As I said in my first post, everyone has a story, and mine has to do with the early knowledge that death can happy at any time—quickly and irrevocably—and so one had better make good use of one’s time.
Actually, I did catch what Larry calls my “Freudian slip” and thought that I had corrected it. But apparently not. And since it led to the following thoughts (please see Larry’s original post from Aug. 20), I’m going to let it stand:
I’ll take the opportunity for some free-flow improvisational thinking on death happy and realize I no longer fear my own death; only the loss of those dear to me. Perhaps death is only one of many fears that distract and impede our creativity.
As a basement guitarist (I play for myself; rarely for others) there was a time that I blamed my lack of practice opportunity on others. Certain that my chance to play would be quickly interrupted by my family, I seldom began. Someone would holler “Hey Dad” and my joy would be over before it began. One day that changed. I left my guitar case opened and decided that interruption would be acceptable. The remarkable did happen. The expected mere 3 minutes frequently became 20. One riff became multiple songs. I began to hear songs emerging from the instrument I never expected to be able to implement; all made possible by a redefinition of cause.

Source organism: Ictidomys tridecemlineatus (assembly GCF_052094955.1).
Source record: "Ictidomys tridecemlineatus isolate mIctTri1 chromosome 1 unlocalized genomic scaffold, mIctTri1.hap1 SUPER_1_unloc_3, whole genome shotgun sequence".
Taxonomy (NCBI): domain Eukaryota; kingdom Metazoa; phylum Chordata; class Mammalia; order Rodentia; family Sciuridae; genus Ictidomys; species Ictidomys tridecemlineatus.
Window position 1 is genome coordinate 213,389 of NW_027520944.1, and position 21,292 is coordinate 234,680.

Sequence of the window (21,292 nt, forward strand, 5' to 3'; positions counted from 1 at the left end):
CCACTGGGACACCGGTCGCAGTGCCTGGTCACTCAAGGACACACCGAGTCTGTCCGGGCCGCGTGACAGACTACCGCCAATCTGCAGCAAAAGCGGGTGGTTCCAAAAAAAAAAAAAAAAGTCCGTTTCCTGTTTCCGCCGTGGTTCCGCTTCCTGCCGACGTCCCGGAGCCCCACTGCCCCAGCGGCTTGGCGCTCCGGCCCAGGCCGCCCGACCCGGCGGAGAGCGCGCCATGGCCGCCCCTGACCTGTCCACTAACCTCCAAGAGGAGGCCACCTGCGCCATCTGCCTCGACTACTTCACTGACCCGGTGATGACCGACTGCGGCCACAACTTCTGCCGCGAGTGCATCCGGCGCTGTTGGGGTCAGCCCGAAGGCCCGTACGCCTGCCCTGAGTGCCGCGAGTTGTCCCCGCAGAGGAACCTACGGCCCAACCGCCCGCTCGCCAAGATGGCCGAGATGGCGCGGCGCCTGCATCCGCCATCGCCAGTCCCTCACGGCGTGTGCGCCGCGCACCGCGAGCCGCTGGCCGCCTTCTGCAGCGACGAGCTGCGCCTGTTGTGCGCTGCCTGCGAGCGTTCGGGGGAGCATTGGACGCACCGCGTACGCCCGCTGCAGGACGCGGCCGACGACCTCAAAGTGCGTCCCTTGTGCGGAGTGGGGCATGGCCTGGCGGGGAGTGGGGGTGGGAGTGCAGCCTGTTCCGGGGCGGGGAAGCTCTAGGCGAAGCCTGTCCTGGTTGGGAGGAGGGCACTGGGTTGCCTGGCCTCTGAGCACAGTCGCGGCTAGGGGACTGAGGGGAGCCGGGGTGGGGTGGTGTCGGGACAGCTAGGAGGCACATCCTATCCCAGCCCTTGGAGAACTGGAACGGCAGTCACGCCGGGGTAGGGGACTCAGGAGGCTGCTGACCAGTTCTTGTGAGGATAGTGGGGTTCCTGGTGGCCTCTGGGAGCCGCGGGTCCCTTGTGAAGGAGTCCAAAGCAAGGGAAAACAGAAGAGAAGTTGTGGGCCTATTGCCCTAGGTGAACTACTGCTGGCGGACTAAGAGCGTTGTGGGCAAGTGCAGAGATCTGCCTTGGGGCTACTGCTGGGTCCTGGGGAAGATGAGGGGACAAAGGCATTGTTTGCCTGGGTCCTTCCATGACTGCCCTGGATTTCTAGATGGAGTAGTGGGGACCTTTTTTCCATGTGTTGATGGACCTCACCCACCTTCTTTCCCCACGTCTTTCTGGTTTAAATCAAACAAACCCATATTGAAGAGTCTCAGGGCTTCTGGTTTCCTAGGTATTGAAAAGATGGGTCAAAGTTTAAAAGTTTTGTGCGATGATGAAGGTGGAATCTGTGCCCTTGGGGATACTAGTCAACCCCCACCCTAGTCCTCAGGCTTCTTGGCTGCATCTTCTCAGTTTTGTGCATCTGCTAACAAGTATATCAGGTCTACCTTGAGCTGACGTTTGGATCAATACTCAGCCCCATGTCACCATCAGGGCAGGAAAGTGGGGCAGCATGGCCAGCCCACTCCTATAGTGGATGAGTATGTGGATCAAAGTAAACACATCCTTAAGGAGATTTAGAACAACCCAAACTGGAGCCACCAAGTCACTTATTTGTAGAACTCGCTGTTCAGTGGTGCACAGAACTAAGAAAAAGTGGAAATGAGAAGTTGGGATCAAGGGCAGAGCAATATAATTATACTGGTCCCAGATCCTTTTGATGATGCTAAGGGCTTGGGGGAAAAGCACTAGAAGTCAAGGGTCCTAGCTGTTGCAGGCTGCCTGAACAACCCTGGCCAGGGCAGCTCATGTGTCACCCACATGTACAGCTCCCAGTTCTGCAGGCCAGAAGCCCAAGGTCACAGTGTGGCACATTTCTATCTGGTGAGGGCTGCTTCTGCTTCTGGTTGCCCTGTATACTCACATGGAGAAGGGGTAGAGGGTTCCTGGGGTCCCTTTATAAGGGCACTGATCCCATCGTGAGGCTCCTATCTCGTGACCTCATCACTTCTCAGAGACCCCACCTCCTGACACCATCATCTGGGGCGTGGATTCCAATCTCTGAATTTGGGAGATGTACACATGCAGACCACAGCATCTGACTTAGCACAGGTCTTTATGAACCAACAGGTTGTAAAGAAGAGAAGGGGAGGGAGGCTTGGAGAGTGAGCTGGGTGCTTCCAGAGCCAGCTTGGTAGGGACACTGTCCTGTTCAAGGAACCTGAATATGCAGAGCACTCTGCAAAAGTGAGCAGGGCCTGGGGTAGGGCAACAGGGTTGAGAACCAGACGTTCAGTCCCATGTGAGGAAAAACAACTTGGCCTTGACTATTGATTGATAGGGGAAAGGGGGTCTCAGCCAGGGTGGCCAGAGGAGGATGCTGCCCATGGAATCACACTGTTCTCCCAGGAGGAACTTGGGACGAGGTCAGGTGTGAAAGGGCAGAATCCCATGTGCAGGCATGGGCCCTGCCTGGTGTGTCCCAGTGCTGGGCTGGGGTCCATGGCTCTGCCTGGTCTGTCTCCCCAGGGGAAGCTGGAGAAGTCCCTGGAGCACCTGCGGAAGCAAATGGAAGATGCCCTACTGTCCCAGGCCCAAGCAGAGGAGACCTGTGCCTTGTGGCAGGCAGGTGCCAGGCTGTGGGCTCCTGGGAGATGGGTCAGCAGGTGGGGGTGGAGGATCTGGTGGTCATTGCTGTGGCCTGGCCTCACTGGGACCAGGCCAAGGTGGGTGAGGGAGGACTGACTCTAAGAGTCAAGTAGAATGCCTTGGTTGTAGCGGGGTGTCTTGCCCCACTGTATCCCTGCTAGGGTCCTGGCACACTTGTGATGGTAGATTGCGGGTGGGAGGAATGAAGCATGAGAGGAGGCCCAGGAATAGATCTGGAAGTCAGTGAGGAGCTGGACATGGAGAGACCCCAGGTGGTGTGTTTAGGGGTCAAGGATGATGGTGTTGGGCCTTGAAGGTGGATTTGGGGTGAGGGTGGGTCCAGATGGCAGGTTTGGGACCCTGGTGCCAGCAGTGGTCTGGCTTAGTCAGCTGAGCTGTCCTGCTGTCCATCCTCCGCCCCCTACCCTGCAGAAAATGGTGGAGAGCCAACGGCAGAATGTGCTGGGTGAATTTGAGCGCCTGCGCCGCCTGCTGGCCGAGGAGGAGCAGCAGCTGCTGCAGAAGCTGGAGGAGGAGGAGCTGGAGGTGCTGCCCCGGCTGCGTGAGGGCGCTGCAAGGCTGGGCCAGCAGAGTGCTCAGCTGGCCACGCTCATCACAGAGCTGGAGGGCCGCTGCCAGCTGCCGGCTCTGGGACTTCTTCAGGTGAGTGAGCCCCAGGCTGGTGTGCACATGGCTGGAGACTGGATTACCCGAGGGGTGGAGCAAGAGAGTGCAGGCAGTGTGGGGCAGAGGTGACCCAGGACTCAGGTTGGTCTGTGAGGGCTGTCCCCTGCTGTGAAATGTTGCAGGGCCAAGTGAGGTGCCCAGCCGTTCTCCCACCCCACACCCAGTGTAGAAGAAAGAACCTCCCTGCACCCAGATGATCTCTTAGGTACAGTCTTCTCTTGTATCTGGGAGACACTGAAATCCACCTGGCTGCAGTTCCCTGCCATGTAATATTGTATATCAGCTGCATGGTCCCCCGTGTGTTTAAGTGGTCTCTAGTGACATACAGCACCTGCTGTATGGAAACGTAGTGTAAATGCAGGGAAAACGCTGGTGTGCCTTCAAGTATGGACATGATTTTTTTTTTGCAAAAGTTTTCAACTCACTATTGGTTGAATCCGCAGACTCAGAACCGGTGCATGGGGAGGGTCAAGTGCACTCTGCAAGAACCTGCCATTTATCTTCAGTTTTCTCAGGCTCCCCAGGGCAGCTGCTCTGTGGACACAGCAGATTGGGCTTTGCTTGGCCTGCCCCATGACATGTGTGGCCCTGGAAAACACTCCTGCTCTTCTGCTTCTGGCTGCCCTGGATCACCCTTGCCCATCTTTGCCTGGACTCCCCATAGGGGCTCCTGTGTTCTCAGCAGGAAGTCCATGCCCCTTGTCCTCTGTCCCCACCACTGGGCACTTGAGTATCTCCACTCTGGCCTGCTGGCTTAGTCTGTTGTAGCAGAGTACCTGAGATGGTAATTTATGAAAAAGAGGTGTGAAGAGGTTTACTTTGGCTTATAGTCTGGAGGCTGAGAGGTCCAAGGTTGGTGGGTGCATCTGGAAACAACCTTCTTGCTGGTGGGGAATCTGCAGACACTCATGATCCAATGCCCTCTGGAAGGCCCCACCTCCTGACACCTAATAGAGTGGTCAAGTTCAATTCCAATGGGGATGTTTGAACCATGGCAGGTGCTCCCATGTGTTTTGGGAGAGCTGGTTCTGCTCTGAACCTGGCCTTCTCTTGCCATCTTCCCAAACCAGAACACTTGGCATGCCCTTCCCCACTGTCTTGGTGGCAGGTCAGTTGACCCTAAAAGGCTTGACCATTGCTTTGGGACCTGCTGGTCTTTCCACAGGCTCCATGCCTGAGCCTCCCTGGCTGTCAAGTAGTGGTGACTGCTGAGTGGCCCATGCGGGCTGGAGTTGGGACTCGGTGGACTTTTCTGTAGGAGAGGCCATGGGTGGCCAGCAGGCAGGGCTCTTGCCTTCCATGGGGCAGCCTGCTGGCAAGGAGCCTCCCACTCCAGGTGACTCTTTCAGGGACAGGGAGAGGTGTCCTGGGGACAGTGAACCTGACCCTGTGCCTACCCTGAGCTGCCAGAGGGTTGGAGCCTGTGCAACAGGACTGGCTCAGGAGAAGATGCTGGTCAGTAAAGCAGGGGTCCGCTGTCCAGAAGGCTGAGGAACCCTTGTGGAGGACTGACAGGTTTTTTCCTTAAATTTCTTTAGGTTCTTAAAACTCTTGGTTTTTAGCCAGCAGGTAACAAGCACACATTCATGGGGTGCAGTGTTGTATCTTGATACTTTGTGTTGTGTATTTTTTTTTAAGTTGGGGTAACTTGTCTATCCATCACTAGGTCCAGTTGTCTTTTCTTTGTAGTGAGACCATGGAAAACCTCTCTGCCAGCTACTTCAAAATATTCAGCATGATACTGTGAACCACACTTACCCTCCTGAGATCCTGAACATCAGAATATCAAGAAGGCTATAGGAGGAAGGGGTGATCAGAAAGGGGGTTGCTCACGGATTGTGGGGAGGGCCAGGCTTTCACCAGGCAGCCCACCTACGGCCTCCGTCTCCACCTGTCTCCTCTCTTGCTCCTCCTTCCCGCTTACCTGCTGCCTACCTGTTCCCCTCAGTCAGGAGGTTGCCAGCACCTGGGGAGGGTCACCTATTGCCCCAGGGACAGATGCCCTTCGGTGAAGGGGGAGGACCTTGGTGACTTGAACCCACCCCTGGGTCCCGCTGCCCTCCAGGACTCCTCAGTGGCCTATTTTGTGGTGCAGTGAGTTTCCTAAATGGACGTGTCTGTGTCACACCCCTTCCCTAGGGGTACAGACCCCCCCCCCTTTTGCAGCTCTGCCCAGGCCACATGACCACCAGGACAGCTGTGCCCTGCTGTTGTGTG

The Death happens/Death happy conversion experience banishing of fears may fuel experimental improvisation. Where does an attempt to replicate perfection in performing pieces made famous by others, shift into an interpretive release from precise duplication and allow exploration of phrases? As students certainly the requisite repetition of practice is skill-building, but perhaps practice shifts into play shortly after we reach some level of mastery. I always wanted the ability to play without the practice that builds mastery….
We do not always engage improvisation in the same media. Kathleen you obviously improvise when you write, explore Kandinsky, or experiment with technology. You chose to practice piano. As a poet you have achieved mastery, as a pianist perhaps you define mastery more broadly. What context difference shifts us between practice and improvisation?